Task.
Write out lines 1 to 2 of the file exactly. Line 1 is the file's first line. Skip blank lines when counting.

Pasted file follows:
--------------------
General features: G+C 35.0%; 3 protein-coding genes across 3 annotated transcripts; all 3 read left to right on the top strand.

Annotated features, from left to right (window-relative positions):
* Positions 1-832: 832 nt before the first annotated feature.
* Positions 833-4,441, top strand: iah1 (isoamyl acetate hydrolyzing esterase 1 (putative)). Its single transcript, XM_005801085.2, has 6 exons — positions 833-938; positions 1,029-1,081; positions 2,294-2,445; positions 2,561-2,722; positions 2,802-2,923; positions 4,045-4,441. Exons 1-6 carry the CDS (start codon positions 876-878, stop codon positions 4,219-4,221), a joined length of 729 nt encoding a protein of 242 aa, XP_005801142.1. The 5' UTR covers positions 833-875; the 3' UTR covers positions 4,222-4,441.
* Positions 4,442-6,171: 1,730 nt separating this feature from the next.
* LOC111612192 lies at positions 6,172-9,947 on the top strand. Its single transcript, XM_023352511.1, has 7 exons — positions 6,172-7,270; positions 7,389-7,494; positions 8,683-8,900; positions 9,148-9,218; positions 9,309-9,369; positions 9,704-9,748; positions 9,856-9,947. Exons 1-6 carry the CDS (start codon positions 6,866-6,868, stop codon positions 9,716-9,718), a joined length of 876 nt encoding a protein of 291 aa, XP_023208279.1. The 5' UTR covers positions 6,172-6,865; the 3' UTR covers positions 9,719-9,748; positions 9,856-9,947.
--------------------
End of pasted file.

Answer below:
General features: G+C 35.0%; 3 protein-coding genes across 3 annotated transcripts; all 3 read left to right on the top strand.

Annotated features, from left to right (window-relative positions):